# I have a 1300mah battery charger, will it charge 2500mah batteries?

I'm looking for cheap rechargeable digital camera batteries online, and 2500mah is the most abundant option. In fact, I haven't been able to find any 1300mah nimh batteries, nor 1600mah(which is what the now-dead ones are). I only have about 6 dollars to spare on this at the moment, as that's all I have in my paypal account, so there isn't much else I can do...

active| newest | oldestThe charger puts out 1300mA, so a 2500 mAh battery will take 2500mah/1300ma = 1.92 hours. (see how the units cancel out?)

Think of a charger as the hose filling the buckets.

The charger is rated in flowrate, how much it can put into the battery. Some chargers say 'quick 15 minute charger' but that's just extrapolated from the flowrate and expected size of the battery. Since you can't have a definitive battery size, that 15 minutes is bunk - it all comes down to flow rate and capacity.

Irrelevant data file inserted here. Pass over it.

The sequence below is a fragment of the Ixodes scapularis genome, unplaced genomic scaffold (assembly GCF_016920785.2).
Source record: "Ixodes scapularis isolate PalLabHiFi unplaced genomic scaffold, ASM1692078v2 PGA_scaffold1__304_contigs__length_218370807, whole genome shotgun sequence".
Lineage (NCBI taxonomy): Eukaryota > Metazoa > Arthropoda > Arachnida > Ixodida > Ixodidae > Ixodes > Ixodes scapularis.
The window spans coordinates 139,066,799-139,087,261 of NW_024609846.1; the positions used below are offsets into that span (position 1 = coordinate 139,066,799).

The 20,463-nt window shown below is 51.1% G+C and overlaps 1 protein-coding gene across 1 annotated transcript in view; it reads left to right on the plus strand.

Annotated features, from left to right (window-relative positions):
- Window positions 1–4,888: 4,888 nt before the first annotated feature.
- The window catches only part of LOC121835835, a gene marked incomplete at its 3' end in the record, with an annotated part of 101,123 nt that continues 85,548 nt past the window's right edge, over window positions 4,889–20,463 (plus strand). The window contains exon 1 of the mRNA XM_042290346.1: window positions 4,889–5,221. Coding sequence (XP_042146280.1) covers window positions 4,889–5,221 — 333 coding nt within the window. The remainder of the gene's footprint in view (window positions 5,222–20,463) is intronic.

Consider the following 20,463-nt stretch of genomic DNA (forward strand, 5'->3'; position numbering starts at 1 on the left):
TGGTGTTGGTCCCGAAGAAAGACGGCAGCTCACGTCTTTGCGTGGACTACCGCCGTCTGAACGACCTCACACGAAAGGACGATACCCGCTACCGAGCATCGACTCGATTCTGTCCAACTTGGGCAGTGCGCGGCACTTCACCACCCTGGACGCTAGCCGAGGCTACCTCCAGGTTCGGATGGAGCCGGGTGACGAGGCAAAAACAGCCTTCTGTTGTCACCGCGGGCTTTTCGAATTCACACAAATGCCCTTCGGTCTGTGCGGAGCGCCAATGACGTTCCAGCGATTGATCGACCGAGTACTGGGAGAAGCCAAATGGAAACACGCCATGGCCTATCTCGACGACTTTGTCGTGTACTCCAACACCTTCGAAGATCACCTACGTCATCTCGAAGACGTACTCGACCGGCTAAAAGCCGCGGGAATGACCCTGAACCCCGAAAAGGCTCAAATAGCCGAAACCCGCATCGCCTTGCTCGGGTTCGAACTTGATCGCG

Lemonie says below: Since not all battery(s/packs) are created equal voltage, each charger must match the voltage required by the given battery. Analogy again: Voltage is the pressure in the pipe required to raise the 'head' of water to the lip of the bucket. Not enough pressure, you can only fill the bucket partway.

Again, 'amps' being flowrate, not total quantity, you need another factor, TIME, to extrapolate capacity - flowrate times time. 1 amp for 1 hour is one amp-hour. 2 amps for 1 hour is 2 amp hours. 2 amps for 2 hours is 4 amp hours.

Back to our charger, the charger charges at 'x' speed (amps), a battery of 'y' capacity (amp hours), the charge time will be 'y' A(mp)H(ours) / 'x' A(mps) = 'z' H(ours)